Guest post by Kim Opitz
I am not normal.
I don’t know if it’s something about my DNA, my destiny, or just a stubborn and persistent abhorrence of being called “typical”, but I can confidently say that my reproductive history has a delightful track record of bucking the norm. That film we saw in fourth grade, and the box of maxi-pads they sent home with us? It was another six years before I ever needed to draw on that complimentary supply of data and napkins.
The training bras I stashed in the back of my closet in grade school? Put to better use as cleaning rags for the same period of time.
I have never been normal.
Oh, don’t get me wrong. Early in my first pregnancy I was diagnosed with a heart-shaped uterus and told I might never carry to term (POINT! – awarded to the reproductive system!). But the miscarriage that sometimes happens with a first pregnancy? That didn’t pass me by.
Pregnant a second time, I had visions of my belly swelling out grotesquely to one side of my body (since the pregnancy was in the ‘right’ side, as they told me). Thankfully, that didn’t happen.
The other thing that didn’t happen was the early labor, long walk in the mountains with my beloved. Pausing to lean against his mighty embrace with each contraction. At least, that’s what I expected after the video we saw in childbirth preparation class. Instead, my body – overachiever it is – had to one-up me by starting contractions 6 minutes apart. [POINT! Reproductive system!]
After 22 hours of labor, and a baby who basically peeked her little head out, waved, winked and darted back inside, the unplanned c-section was a blessing and a relief. My daughter arrived wailing, healthy and happy. And all was right in the world.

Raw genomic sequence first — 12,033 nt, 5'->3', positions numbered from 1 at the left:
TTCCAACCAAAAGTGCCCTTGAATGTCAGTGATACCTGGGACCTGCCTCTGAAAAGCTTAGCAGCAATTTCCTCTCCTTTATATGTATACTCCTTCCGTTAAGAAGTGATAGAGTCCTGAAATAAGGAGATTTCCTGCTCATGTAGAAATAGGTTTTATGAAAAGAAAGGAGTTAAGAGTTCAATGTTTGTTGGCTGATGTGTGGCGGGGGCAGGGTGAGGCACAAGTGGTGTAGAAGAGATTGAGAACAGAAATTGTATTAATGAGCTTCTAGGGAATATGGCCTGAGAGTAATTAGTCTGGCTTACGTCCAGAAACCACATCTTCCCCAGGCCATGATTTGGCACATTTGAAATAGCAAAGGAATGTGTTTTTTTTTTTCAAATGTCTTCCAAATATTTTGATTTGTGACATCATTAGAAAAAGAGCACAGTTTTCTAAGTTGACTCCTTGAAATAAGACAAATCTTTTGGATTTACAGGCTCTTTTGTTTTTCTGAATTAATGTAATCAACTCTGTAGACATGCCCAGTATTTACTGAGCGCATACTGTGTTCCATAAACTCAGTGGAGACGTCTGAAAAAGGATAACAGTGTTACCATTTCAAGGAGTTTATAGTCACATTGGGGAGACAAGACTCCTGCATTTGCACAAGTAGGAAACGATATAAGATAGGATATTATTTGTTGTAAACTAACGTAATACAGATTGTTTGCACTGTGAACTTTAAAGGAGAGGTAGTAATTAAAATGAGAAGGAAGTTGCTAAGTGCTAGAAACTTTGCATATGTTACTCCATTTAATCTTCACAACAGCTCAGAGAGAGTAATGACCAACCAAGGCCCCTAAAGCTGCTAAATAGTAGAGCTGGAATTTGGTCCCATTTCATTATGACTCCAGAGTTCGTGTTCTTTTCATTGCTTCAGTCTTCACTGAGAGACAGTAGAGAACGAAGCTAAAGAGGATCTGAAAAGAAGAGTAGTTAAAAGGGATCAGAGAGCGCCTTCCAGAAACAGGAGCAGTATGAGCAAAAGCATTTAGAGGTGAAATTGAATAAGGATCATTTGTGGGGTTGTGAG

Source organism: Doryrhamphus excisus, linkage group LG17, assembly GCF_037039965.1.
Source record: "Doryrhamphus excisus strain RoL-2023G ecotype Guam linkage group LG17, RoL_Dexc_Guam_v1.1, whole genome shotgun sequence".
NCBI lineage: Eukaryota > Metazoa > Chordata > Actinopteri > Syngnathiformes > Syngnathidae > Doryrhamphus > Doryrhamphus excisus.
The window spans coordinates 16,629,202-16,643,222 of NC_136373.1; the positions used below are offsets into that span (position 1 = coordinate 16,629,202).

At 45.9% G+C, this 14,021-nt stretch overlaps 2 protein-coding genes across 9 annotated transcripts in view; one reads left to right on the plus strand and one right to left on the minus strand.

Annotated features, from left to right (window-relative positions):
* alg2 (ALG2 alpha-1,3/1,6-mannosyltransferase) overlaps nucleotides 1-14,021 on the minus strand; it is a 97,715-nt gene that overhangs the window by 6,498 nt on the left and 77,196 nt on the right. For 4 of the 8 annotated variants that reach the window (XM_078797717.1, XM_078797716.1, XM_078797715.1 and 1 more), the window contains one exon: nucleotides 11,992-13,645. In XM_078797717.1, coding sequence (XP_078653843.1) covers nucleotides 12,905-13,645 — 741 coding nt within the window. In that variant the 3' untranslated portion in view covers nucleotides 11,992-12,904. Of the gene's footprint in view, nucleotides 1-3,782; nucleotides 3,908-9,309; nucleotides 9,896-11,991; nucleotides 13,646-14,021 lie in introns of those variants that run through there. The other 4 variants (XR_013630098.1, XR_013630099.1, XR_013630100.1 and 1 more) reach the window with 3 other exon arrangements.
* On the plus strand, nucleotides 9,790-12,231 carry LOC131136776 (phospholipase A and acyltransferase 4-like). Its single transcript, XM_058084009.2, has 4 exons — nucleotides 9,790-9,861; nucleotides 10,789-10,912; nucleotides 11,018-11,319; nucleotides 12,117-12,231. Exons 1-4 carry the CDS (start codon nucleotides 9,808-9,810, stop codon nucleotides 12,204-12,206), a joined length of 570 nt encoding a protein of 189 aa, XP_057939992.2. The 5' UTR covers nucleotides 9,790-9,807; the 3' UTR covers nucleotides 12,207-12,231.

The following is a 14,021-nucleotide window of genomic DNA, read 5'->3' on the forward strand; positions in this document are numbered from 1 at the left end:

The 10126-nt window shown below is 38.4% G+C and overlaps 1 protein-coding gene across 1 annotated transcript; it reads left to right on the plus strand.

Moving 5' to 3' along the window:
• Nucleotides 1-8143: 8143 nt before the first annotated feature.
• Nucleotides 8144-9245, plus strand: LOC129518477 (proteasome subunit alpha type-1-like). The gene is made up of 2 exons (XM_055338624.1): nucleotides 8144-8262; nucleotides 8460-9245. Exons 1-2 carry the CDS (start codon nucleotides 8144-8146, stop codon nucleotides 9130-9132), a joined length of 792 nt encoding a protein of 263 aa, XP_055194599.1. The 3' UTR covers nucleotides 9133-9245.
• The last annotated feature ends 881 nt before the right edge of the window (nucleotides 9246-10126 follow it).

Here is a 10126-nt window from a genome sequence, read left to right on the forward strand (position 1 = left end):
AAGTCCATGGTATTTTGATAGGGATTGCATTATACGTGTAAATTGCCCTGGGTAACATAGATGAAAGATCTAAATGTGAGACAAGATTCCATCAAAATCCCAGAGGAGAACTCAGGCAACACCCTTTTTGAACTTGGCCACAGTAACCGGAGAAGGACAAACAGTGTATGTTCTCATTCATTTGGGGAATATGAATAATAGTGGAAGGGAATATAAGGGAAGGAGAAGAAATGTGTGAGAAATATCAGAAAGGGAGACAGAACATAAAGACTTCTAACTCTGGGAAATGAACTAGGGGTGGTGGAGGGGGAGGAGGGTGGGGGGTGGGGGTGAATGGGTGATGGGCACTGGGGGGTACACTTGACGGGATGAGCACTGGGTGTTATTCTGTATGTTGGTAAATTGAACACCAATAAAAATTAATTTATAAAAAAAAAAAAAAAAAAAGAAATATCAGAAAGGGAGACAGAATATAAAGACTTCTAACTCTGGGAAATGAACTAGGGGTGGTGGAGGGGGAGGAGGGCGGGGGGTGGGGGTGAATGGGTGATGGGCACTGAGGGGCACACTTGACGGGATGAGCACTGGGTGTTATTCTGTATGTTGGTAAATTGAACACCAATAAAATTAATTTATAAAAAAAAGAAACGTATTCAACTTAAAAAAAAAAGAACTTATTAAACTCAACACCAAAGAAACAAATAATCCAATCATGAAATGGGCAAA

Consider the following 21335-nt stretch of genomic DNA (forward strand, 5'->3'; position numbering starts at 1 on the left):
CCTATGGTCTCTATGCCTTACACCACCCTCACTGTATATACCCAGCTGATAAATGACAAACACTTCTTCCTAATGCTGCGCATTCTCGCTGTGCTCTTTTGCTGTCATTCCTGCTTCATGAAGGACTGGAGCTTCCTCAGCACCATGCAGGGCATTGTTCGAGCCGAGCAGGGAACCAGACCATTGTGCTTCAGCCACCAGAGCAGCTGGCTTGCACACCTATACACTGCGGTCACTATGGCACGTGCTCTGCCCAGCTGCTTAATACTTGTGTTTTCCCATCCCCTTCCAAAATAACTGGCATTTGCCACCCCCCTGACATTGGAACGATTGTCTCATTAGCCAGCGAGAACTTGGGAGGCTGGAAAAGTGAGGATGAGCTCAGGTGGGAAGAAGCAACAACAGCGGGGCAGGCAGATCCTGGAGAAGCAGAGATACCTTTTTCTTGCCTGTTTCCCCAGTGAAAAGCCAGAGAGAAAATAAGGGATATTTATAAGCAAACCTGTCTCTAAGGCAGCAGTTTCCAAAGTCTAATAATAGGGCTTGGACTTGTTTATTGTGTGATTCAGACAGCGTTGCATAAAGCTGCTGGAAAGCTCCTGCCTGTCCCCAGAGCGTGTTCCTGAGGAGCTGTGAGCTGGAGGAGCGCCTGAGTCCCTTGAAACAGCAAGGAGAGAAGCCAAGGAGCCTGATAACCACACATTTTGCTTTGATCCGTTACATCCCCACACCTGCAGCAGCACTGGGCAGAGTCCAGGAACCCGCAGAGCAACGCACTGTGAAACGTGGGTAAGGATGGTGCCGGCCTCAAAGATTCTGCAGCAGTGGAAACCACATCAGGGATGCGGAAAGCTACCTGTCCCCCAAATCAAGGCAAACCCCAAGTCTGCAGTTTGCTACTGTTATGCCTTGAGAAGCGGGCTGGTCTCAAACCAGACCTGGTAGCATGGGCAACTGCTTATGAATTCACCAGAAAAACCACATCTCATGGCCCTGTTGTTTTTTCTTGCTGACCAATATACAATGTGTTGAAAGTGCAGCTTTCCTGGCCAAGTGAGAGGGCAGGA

My c-section recovery was a breeze and I never regretted that it happened.
By the time I was in my third pregnancy, I adopted the attitude of “Be ready for anything.” Yeah, right.
My second child came screaming into our lives and ran headfirst into a shut door. Well, kind of. The exact terms would be “precipitous birth” and “shoulder dystocia”. Other terms that accompanied her “firemen in my bathroom”, “ambulance-riding”, “our doula will never get here in time” birth included “retained placenta” and “manual removal”.
And when the quiet, purple baby girl was carried away from me and put on a table to be slowly pinked up…
I didn’t care.
Something in me was torn apart, and I’m not just talking about my crotch.
My VBAC was terrifying, and the recovery was incredibly long and agonizing. I looked back at the c-section with envy.
I’ve never looked at my baby girl with resentment because of our birth experience, but I’ve sometimes looked at her with sorrow because we had such a rough introduction. (Okay, peeing my pants when I laugh also reminds me of her birth, but you didn’t want to know that, did you?)
Just like my unpredictable reproductive cycle, motherhood has been equally surprising—and rewarding.
I am educated. I am informed. I believe in and support natural birth.
I am also planning a c-section.
When I tell you that yes, I am planning a natural, woman-centered caesarean section to welcome our third child this summer, I say it with hope. Hope for reclaiming a sense of peace, comfort, and trust with my body. Hope for something that heals the exhaustion and terror of the other two births
Hope that you will recognize me as a capable, intelligent, and informed woman
A woman with the right to choose how and where she gives birth, just like the woman who chooses a midwife and delivery at a birth center. Just like the woman who chooses a natural birth, with no medication. Or the one who gives birth in a tub, in her living room
I am just like them, because I have made this choice for myself and my baby. And even though this birth will most likely NOT include a walk on the mountain, I’m quite positive that the experience will be just as spectacular.
I will have my mountain.